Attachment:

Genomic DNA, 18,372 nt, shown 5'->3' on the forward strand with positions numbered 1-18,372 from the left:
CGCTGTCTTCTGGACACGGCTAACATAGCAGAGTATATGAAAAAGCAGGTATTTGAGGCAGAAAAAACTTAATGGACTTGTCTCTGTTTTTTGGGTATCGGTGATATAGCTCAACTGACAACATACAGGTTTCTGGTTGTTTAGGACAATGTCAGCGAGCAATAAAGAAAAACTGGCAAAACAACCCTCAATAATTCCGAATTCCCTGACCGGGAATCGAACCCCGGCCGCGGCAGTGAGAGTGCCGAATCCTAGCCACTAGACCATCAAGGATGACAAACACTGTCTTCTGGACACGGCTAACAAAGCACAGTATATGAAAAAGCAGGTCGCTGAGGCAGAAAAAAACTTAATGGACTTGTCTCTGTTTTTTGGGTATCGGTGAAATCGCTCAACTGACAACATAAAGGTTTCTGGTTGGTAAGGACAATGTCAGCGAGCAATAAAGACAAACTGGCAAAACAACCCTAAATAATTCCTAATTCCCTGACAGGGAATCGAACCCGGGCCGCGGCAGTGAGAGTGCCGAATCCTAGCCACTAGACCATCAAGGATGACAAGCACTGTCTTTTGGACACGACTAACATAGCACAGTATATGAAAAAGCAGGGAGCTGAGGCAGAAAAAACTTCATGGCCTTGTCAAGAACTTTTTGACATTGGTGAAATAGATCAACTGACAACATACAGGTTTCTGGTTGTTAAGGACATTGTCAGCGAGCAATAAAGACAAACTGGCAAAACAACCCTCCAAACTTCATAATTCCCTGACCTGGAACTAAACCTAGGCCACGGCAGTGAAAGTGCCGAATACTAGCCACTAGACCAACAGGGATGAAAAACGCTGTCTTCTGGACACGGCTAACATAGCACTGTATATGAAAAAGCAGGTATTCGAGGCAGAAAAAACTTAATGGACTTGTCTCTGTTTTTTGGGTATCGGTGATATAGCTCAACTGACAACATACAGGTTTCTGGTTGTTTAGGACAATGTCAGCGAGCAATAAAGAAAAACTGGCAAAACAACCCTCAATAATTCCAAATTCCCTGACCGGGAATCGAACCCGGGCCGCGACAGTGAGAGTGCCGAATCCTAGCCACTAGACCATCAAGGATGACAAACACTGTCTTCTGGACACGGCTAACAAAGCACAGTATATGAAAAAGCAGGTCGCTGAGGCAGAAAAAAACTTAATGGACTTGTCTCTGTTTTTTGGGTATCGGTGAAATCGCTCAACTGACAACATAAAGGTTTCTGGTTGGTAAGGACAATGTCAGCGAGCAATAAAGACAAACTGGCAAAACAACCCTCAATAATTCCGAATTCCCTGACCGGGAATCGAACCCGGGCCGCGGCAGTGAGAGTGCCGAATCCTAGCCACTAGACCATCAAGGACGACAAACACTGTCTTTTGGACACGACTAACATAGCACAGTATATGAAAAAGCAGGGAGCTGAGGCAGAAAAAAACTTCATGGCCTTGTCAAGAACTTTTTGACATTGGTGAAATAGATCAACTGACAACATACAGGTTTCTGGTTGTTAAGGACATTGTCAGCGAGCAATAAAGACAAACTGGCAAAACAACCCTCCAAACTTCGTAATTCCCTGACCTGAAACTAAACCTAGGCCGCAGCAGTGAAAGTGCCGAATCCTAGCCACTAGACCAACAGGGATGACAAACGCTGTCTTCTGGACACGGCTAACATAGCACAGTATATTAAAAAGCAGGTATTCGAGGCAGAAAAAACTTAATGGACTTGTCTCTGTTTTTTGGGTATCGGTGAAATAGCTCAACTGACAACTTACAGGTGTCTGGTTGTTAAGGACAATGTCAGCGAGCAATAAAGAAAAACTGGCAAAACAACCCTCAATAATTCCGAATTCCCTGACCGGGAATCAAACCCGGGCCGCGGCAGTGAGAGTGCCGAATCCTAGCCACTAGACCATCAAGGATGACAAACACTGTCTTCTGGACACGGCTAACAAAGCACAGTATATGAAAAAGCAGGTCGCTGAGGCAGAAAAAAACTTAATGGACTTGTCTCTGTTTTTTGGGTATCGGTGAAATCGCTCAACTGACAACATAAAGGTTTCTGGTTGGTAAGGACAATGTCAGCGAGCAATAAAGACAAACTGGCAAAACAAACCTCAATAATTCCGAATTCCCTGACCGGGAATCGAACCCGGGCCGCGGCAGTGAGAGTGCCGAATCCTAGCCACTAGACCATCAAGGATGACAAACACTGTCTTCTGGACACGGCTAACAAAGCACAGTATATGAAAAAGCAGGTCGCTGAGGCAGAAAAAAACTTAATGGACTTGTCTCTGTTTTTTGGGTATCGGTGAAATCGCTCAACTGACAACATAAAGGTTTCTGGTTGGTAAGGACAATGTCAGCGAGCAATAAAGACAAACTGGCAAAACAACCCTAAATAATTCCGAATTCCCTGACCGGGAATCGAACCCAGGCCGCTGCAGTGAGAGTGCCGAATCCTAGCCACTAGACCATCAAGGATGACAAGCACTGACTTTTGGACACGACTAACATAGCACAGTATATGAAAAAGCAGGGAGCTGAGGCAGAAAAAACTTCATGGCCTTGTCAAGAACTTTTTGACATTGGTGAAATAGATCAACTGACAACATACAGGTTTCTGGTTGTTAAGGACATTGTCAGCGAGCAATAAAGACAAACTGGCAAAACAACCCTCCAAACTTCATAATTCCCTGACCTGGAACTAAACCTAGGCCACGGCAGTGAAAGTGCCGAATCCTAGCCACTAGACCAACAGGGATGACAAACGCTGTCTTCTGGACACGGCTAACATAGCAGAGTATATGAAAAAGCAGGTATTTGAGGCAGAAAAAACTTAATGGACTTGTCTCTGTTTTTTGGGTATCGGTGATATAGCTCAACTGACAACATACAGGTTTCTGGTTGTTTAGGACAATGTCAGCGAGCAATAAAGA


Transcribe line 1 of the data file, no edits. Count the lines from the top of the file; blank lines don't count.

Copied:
Genomic DNA, 18,372 nt, shown 5'->3' on the forward strand with positions numbered 1-18,372 from the left: